Israel's Organized Crime Gangs Trying to Buy Mayors, Police Say

Criminal investigations, both open and undercover, under way against top local officials

Crime organizations are attempting to make inroads into local government two months before municipal elections, the deputy chief of the police national fraud squad said yesterday.

According to Commander Eran Kamin: “There are crime organizations that the police know of that are suspected of creating ties with mayors so as to take over or take the local authority’s resources.” Kamin cited in particular the extensive real estate, tenders and funds that municipalities control. “Organized crime is trying to penetrate anywhere there are mayors, to take advantage of them for their own benefit.“

Kamin also said both open and undercover investigations were now underway against the heads of local authorities.

Speaking at a conference of the Tel Aviv district Bar Association, Kamin said it was very difficult for the police and prosecution to decide to launch an investigation of a mayor, particularly just before elections, noting that it is hard to ensure that their evidence is solid. “We look for officials with vested interests; the opposition frequently leads [in providing] information against a mayor and the evidence is not always well founded.” It often leads nowhere, he noted.

State Prosecutor Moshe Lador addressed the dilemma of timing in prosecuting such cases. “We have moved investigations ahead, we have moved ahead the process of deciding to summon [an official] for a hearing. The hearing sometimes takes several months, and so we reach a date close to the election. Should we stop the process because of upcoming elections? If we stopped the process, we would be interfering in the results of the election,” he said.

Lador spoke specifically about the bribery investigation of Bat Yam Mayor Shlomo Lahiani, who had tried to postpone his hearing until after the holidays, even petitioning the High Court of Justice, which turned him down. “The decision to delay a hearing means interfering in the election. These processes do not begin on election eve. We submit indictments the moment there is justification to do so, including against mayors and public officials,” Lador said.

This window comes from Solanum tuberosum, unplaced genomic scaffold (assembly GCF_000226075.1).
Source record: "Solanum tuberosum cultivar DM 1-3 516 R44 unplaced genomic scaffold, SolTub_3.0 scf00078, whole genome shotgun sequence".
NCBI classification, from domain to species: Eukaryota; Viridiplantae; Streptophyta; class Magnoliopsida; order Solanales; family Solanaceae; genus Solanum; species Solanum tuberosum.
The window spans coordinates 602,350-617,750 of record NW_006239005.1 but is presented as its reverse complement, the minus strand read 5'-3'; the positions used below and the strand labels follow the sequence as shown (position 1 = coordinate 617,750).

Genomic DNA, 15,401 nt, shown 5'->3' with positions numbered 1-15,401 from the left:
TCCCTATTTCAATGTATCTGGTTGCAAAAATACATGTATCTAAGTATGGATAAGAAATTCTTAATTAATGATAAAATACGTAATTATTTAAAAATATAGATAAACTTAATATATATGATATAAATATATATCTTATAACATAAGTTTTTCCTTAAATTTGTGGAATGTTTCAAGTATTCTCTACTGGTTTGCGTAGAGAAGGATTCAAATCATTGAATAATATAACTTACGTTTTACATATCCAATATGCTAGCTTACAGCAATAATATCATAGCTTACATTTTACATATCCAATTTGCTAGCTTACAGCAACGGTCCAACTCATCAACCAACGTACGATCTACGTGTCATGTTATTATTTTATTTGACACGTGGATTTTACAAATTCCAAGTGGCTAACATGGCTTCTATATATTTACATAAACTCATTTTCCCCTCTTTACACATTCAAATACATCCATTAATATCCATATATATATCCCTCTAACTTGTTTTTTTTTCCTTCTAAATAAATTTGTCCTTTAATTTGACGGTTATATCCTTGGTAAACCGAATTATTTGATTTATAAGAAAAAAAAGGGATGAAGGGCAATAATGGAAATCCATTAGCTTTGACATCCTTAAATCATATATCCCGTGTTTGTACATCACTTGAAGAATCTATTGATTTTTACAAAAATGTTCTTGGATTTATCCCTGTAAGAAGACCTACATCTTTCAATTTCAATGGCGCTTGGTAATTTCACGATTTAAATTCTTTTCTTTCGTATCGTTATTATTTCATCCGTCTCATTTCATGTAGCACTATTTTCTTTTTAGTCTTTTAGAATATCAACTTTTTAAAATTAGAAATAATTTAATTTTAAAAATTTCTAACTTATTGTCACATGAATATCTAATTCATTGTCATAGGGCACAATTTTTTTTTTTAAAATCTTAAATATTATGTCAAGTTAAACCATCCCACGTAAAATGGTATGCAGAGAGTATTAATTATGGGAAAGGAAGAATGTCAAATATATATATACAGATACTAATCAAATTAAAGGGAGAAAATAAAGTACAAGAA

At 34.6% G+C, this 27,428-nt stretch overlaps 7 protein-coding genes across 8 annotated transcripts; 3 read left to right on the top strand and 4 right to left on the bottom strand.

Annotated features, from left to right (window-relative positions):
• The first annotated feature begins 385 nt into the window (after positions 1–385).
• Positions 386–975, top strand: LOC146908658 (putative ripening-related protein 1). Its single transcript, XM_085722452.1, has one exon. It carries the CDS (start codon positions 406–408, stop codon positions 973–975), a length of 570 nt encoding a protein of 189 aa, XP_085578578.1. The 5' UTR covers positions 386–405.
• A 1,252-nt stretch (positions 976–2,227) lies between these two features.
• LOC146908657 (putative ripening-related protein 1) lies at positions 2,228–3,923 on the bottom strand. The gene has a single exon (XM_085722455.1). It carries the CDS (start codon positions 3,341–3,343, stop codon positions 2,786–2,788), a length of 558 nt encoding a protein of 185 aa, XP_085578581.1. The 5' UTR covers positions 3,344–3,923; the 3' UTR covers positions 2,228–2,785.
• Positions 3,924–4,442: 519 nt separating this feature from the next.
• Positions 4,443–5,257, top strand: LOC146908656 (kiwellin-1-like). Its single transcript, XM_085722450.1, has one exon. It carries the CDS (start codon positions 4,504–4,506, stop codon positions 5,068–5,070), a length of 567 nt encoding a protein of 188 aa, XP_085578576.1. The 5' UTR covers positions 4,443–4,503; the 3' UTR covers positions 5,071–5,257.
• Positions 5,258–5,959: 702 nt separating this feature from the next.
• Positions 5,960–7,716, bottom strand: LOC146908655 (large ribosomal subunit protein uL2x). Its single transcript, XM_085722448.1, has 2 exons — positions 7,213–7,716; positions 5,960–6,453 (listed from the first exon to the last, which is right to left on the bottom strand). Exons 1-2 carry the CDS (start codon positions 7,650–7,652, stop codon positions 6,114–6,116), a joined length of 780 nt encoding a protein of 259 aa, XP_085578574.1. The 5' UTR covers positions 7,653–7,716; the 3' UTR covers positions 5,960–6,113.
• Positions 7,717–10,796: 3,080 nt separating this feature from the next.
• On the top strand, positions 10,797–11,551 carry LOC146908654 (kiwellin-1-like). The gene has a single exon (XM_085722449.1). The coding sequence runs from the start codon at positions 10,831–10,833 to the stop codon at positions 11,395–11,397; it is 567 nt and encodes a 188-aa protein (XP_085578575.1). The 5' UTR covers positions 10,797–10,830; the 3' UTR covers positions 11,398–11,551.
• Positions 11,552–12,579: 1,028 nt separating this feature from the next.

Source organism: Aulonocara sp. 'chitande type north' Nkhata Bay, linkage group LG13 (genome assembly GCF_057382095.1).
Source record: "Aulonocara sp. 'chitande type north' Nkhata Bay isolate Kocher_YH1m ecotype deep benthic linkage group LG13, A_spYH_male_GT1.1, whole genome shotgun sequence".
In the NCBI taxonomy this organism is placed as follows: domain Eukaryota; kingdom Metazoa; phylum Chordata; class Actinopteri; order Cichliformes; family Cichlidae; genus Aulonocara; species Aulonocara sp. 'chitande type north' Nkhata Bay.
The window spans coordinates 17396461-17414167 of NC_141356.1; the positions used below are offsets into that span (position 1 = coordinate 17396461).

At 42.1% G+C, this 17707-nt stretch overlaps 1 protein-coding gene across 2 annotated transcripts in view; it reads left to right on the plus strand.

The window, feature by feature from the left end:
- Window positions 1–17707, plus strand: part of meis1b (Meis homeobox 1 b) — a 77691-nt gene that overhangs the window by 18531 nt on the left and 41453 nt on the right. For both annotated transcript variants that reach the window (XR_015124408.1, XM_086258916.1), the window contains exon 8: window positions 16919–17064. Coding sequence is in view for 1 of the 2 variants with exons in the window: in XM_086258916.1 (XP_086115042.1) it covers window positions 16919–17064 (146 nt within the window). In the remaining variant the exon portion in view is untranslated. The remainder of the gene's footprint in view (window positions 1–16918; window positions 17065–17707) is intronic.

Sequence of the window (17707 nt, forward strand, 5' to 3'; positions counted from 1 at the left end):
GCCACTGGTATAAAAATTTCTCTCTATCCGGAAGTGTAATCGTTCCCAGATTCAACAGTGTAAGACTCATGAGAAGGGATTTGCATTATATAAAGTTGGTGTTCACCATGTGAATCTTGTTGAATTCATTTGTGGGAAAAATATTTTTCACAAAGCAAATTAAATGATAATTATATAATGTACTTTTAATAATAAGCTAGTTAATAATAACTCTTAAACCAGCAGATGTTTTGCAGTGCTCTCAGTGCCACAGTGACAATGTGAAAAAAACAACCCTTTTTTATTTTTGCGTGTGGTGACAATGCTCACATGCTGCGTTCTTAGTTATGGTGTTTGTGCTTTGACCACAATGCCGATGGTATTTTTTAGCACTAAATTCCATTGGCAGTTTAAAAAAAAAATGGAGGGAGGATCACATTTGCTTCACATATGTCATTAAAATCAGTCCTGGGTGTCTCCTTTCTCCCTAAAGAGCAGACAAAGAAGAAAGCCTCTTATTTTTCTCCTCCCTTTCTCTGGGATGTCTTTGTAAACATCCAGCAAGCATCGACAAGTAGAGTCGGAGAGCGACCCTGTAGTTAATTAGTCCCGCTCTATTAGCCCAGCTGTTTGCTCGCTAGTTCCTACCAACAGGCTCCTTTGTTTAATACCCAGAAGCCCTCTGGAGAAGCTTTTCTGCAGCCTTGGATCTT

Lahiani’s hearing has been set for September 3, about six weeks before the election, and it is therefore unlikely that the prosecution will decide before the election whether to indict him or not.

Lador conceded that investigations are sometimes sparked by political adversaries of the individual involved, but said: “That in itself is not a reason not to investigate. When we come close to a time when an election campaign is in the offing, we are even more careful before we authorize the start of an investigation.” Lador pointed out that both advancing and freezing an investigation can be considered interference in the political process: “In either case someone can claim against us down the road that we served the indictment only after the election.”

State Comptroller Joseph Shapira discussed corruption on the municipal level, which is an issue he said he would be focusing on during his term in office. The main problem in local government, was not campaign contributions, which are relatively small sums, regulated and transparent, he noted. The question of whether a contributor had subsequently received a business license or other benefit could also be easily checked, he said.

Shapira said that if a candidate for mayor is indicted during an election campaign, “the public must judge him.”

AP
Olivier Fitoussi
Shiran Granot